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What DePaolis has done is made a mockery of the very ecclesiastical structure by which any consecration, any religious profession, any lifelong commitment can be received.

If the canonical structures for establishing an institute were not the only morally and theologically licit path to carry out a promise/profession of the evangelical counsels, then why bother with the Church at all? Who will care anymore... when rules are applied at random to suit ulterior motives? What is the purpose of the process if he, DePaolis, like Maciel, binds them like cloistered nuns, with no need for approval of any legitimate canonical authority to do so? I do not recall that establishment of a new religious institute was part of DePaolis's mandate.

What DePaolis feared in the end was their freedom, fearful of what a truly free discernment might do, fearful the failure of the Holy See's lack of due diligence would be exposed.

On the LC side, we know the violations of the canonical process and the proper conditions for receiving of vows was so severe that more than one visitor sought to have all the vows of LC members declared null, so that new better informed profession might be had. I really believe that not a single profession in the Legion should considered valid, save till when under the new constitution, and a complete history of the Legion, one has had two years to freely discern a vocation to the institute.

Questions -
1. Do the 3GF/3GMs recognize this now, that they lack true canonical status?

2. Is the reform wrt the 3GF/3GM considered complete? Or is it understood that there is still canonical work that remains to be done?

3. If the overhaul is considered complete, and the 3GF/3GMs truly are not consecrated, never will be, and they seem okay with that, why don't they start calling themselves something else, a title that better describes their circumstances? Such as "promised". Example: "Today, 'Jennifer-the-promised' will be speaking to us on the virtue of humility". This would show they are being totally up front and honest about their status and the status of future recruits. That is, that they have made a personal promise, not a vow, and that they have done so in full knowledge of what it means.

This is a bombshell that has been defused because of the Legionary timing. Can you call this the perfect ending for the process of (non) renewal of the RC? It's one more reason why the Legion would not change its name. It would be taking the whole thing too seriously. What a joke. Maybe the new DG would like to delight us with some pun about this little detail.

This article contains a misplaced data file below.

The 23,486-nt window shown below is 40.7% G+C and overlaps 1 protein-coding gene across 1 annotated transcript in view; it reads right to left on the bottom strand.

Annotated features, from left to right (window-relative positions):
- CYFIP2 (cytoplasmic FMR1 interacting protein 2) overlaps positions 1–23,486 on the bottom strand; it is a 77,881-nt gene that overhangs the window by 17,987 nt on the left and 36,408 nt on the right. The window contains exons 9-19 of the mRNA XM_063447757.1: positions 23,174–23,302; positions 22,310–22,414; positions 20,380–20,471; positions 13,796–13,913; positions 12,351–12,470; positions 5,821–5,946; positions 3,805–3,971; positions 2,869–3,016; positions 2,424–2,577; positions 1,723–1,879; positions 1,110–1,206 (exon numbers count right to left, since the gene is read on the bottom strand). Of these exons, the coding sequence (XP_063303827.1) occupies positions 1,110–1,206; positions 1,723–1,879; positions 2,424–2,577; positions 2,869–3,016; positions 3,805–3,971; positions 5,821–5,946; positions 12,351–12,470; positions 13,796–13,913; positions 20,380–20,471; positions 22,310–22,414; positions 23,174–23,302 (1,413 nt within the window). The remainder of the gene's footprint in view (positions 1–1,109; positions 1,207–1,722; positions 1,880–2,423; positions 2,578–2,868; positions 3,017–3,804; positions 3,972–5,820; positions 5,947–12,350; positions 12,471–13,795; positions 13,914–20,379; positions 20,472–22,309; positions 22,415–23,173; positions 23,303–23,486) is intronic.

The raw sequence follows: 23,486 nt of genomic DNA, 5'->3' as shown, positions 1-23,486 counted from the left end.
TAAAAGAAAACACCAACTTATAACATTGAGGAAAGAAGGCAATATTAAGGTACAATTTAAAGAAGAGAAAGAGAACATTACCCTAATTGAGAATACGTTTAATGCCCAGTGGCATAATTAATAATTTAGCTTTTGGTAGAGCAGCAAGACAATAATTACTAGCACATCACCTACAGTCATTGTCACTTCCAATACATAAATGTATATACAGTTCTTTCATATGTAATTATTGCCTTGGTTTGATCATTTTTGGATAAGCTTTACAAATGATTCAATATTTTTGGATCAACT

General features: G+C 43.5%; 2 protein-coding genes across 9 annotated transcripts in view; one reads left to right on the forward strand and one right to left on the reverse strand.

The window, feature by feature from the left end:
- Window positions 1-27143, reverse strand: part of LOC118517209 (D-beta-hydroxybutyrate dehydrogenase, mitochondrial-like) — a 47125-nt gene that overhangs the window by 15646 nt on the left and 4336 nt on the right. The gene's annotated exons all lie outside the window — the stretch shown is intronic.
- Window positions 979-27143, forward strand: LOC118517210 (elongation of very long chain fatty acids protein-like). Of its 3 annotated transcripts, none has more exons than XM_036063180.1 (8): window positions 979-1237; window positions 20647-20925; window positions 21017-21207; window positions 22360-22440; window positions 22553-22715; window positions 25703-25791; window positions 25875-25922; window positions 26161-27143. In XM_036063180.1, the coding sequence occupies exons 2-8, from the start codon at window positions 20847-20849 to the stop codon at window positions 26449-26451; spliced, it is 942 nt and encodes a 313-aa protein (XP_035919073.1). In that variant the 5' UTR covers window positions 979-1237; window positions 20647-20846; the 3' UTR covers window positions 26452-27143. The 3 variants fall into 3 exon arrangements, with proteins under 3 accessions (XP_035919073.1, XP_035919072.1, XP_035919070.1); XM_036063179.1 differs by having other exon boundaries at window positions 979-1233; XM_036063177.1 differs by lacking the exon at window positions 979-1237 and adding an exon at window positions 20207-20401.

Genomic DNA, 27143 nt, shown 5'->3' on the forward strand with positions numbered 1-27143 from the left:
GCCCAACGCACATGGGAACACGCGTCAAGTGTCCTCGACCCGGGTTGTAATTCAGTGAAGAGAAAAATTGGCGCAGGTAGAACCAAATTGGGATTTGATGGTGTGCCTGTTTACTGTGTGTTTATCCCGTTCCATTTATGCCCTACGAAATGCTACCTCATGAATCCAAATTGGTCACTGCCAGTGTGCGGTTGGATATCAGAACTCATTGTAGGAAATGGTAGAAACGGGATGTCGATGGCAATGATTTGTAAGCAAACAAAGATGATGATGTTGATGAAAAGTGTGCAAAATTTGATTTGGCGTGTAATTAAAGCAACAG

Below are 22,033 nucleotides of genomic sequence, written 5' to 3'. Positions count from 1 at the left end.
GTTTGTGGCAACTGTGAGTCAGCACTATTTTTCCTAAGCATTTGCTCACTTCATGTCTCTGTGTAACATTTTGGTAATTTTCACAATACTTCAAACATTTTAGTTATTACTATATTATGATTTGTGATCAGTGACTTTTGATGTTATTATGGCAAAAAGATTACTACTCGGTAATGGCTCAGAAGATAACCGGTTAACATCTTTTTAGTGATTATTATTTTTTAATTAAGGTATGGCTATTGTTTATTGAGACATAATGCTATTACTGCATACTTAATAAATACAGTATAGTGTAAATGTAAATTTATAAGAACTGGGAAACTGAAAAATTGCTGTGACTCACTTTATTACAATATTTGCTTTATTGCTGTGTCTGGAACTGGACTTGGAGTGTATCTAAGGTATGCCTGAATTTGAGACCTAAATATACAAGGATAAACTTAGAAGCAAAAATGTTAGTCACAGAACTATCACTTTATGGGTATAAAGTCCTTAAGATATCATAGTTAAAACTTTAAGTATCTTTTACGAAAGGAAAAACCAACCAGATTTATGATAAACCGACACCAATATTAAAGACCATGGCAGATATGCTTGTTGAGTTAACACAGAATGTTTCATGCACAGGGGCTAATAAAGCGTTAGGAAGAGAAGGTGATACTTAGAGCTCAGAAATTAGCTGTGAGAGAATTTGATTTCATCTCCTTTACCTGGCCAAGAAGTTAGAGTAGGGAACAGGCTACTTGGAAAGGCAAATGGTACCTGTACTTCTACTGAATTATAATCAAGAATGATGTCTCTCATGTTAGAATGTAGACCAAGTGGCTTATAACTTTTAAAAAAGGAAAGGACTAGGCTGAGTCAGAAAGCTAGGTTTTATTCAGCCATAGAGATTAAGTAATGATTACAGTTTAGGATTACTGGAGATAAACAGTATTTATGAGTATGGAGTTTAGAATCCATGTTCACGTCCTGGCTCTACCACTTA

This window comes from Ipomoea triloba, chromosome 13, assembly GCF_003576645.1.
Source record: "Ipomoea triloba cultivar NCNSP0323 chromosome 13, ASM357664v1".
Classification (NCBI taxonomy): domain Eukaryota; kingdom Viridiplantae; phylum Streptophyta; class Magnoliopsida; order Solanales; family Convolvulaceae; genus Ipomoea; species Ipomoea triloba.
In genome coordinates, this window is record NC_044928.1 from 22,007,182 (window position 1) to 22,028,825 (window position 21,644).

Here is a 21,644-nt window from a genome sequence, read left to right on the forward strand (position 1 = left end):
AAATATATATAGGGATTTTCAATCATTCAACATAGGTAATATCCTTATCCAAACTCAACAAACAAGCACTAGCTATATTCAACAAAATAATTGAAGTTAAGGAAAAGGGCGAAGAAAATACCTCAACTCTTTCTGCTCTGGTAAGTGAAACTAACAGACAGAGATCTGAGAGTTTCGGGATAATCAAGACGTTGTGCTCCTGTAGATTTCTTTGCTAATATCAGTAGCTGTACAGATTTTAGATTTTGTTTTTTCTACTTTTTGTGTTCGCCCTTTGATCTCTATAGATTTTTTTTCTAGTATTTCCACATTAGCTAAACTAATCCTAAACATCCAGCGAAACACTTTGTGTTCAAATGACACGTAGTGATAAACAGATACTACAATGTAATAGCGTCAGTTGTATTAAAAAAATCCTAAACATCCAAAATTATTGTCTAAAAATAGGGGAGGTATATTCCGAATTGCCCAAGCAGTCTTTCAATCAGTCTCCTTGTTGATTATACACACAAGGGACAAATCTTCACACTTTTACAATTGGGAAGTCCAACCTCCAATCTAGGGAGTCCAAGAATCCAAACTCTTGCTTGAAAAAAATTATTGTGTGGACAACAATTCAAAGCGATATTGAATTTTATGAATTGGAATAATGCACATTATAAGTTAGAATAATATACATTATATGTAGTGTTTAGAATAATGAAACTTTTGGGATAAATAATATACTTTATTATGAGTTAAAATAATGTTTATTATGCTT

I am in complete agreement with you, AnonObserv, on the validity, or lack thereof, of the Legion ordinations. It is beyond my understanding that the Church is still allowing ordinations when the KNOW the manipulation that was done to these young men.

I live in an area that had many Legion seminarians as well as some diocesan seminarians who were influenced by the Legion. I don't know the total numbers, but many of them have left and come home. I was shocked at how many there were and will always wonder how many of them may have had authentic vocations to the priesthood that were destroyed by the Legion.

Laurettas perhaps you meant to say professions, but that is what I meant. Criteria for the validity of a sacrament is quite different.

Vows require full knowledge of the reality to which one is committing oneself. Intentional efforts to hide or manipulate the full truth invalidates the profession. This is not just the double-life, pedophile founder issue, but also touches the constitutions pre-2014 which were invalidly implemented and followed. Such that no novice ever made his profession on the basis of following an approved and legitimate set of rules. This invalidates their novitiate and professions clear as day.


Maybe they could call themselves "fraudsecrated" or "Maciecrated".